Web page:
KLIC - Processes

KLIC has experience in both CMOS and bipolar.

CMOS is cheap. 5 volt, 0.5 micron CMOS is a mature process, but has been used to build 22 bit ADCs, power amplifiers, GHz oscillators, and all sorts of nifty stuff.

If you don't need bleeding edge speed or noise performance, your design will probably work fine on a CMOS chip.

Variants of CMOS are available down to channel lengths of 90 nanometers. These processes are increasingly expensive, risky, and low voltage. Probably the "sweet spot" offering the most analog function per dollar is at 0.25 microns. The shorter channel processes usually provide 0.25 micron devices for peripheral drivers and analog cells, while offering the advantages of small linewidth interconnect.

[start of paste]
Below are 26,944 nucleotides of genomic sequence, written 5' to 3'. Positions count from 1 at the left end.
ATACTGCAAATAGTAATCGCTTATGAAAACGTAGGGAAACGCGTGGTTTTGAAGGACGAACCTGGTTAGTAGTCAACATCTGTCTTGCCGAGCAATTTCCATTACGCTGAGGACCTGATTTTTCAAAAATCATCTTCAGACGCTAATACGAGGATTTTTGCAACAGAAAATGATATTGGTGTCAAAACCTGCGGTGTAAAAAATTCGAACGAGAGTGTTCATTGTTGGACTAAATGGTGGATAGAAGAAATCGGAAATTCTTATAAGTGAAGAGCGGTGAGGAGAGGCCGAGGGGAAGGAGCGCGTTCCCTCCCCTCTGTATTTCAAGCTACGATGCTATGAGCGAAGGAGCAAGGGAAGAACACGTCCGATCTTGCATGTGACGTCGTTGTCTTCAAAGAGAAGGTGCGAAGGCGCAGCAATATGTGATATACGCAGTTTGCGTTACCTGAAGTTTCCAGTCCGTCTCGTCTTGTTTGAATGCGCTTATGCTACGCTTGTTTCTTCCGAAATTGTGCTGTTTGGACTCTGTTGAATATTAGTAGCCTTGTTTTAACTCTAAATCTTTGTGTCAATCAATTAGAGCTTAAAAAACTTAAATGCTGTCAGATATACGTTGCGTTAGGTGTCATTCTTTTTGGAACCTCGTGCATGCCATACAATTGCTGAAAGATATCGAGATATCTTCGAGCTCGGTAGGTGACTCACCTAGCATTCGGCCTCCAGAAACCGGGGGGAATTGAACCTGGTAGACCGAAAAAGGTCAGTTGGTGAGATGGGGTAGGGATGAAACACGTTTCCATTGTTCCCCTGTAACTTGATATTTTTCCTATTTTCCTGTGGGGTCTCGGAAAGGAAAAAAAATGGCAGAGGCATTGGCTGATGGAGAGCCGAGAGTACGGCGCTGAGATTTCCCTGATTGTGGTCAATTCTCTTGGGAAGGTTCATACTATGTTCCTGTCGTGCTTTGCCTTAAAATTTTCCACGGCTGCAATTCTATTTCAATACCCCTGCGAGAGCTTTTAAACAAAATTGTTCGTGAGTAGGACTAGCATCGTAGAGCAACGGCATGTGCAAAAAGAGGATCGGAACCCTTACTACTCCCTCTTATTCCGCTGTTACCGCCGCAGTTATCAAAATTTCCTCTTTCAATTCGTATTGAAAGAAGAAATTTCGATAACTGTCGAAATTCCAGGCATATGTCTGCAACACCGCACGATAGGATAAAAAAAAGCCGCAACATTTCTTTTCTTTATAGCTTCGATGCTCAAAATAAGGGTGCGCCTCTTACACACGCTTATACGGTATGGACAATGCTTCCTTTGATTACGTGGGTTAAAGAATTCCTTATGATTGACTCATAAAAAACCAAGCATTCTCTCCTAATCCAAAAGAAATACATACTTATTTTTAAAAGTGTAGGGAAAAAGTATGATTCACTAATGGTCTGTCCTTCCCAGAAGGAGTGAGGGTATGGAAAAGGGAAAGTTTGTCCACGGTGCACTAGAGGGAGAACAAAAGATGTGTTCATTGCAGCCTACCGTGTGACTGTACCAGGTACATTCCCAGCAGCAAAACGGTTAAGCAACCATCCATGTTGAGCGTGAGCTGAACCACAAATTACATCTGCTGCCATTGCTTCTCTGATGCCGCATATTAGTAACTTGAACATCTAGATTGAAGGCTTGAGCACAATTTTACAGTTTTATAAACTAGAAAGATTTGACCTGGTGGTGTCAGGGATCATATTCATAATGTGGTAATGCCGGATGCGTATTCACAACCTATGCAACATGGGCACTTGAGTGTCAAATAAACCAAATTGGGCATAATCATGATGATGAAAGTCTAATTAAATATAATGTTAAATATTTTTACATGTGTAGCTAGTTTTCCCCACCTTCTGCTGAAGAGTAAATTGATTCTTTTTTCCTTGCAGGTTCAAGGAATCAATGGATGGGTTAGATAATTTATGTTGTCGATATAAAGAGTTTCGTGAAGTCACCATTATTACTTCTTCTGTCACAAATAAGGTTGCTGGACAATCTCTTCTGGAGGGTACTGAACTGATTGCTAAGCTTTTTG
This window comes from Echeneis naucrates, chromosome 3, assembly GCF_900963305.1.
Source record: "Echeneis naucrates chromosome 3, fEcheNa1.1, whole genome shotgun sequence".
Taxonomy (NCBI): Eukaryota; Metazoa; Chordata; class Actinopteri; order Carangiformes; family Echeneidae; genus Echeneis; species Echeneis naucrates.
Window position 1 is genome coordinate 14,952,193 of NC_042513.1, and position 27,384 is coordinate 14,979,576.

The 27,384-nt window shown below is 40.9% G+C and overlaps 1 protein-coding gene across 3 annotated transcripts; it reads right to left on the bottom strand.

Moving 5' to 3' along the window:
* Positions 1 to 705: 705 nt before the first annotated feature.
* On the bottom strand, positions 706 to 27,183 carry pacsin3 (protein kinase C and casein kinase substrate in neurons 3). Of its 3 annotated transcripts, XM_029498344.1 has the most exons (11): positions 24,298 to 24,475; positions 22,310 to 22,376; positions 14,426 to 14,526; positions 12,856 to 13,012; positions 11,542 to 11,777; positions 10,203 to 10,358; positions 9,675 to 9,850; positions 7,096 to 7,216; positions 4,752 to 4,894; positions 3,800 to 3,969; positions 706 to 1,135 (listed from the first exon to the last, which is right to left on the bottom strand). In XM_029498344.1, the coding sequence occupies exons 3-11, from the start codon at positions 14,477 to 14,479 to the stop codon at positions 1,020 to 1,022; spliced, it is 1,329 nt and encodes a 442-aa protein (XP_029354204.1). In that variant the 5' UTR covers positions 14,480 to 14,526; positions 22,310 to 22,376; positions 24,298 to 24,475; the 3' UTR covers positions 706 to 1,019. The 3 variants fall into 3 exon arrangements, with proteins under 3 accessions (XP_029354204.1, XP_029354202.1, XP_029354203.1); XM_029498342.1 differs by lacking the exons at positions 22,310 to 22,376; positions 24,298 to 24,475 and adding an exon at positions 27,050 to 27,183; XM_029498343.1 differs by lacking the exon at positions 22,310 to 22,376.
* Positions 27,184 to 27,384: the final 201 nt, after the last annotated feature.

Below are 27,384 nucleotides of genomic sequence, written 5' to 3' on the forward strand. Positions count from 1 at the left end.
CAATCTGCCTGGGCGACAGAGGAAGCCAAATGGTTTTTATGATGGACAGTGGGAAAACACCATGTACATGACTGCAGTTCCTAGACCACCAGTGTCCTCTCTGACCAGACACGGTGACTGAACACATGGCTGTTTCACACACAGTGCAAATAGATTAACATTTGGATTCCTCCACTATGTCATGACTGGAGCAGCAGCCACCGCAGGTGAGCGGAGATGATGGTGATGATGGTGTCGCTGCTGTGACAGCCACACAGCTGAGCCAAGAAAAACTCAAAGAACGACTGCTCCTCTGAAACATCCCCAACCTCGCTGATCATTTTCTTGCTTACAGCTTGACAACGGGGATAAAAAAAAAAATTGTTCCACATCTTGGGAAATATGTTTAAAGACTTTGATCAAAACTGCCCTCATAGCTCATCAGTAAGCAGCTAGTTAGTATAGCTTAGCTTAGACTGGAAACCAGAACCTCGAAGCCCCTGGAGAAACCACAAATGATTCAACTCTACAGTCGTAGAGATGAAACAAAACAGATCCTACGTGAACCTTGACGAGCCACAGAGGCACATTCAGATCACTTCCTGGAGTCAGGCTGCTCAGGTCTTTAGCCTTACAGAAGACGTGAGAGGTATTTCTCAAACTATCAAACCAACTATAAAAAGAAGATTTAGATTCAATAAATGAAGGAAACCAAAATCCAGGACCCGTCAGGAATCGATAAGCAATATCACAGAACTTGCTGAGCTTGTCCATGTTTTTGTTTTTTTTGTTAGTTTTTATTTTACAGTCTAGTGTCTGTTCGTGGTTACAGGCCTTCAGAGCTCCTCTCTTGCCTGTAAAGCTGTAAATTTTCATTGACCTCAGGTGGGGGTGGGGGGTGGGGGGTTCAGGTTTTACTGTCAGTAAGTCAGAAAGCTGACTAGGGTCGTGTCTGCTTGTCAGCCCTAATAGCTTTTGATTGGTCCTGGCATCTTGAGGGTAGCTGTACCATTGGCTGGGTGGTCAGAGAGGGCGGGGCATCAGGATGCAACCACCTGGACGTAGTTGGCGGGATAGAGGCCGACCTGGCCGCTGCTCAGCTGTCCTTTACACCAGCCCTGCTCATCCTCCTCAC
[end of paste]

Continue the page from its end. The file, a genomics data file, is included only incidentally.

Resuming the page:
Other variants of CMOS support electrically programmable and erasable devices ("E squared" processes ). These are available from a number of vendors, but the devices are usually specialized enough that a design targeted for one fab may not work on others.

BIPOLAR is deluxe. From 2x to 5x faster, a modern bipolar process is required for state-of-the-art communications devices. Since many good bipolar processes are intended for analog applications, these processes also have other good analog components such as nichrome resistors, schottky diodes, and high speed PNP transistors. However, bipolar is often more expensive.

BiCMOS processes are available from fabs such as IBM. These processes are as more expensive than simple bipolar or CMOS, but the mix of CMOS and bipolar parts offers great design flexibility.

There are a lot of processes out there. Choose a design shop free to help you choose the right one, not the only one they sell!

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Email: keithl(aT)kl-ic(doT)com


last revision Jan 11, 2013